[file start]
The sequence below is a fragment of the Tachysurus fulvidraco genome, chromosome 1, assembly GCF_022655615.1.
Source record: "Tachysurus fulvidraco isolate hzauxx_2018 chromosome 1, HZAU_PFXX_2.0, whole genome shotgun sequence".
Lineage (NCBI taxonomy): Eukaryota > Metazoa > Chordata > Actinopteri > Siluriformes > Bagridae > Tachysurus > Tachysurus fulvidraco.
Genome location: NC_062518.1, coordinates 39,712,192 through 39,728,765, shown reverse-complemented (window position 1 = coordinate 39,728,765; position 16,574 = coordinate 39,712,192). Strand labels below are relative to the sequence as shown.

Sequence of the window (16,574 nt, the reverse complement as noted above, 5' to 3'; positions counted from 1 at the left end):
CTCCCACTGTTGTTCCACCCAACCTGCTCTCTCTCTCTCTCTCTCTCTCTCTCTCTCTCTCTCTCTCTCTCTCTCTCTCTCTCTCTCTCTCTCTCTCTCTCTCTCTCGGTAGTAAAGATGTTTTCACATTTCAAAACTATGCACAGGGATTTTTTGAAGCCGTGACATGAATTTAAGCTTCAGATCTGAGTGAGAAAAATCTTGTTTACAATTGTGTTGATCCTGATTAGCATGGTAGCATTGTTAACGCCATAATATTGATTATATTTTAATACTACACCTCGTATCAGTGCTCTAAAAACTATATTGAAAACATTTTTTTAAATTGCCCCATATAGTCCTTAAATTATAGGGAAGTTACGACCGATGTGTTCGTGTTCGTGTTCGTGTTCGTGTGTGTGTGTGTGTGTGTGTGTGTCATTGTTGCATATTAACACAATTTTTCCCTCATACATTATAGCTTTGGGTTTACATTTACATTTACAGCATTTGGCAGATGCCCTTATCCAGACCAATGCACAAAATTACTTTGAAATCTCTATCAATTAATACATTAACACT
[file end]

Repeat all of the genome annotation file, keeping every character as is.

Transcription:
The sequence below is a fragment of the Tachysurus fulvidraco genome, chromosome 1, assembly GCF_022655615.1.
Source record: "Tachysurus fulvidraco isolate hzauxx_2018 chromosome 1, HZAU_PFXX_2.0, whole genome shotgun sequence".
Lineage (NCBI taxonomy): Eukaryota > Metazoa > Chordata > Actinopteri > Siluriformes > Bagridae > Tachysurus > Tachysurus fulvidraco.
Genome location: NC_062518.1, coordinates 39,712,192 through 39,728,765, shown reverse-complemented (window position 1 = coordinate 39,728,765; position 16,574 = coordinate 39,712,192). Strand labels below are relative to the sequence as shown.

Sequence of the window (16,574 nt, the reverse complement as noted above, 5' to 3'; positions counted from 1 at the left end):
CTCCCACTGTTGTTCCACCCAACCTGCTCTCTCTCTCTCTCTCTCTCTCTCTCTCTCTCTCTCTCTCTCTCTCTCTCTCTCTCTCTCTCTCTCTCTCTCTCTCTCTCGGTAGTAAAGATGTTTTCACATTTCAAAACTATGCACAGGGATTTTTTGAAGCCGTGACATGAATTTAAGCTTCAGATCTGAGTGAGAAAAATCTTGTTTACAATTGTGTTGATCCTGATTAGCATGGTAGCATTGTTAACGCCATAATATTGATTATATTTTAATACTACACCTCGTATCAGTGCTCTAAAAACTATATTGAAAACATTTTTTTAAATTGCCCCATATAGTCCTTAAATTATAGGGAAGTTACGACCGATGTGTTCGTGTTCGTGTTCGTGTTCGTGTGTGTGTGTGTGTGTGTGTGTGTCATTGTTGCATATTAACACAATTTTTCCCTCATACATTATAGCTTTGGGTTTACATTTACATTTACAGCATTTGGCAGATGCCCTTATCCAGACCAATGCACAAAATTACTTTGAAATCTCTATCAATTAATACATTAACACT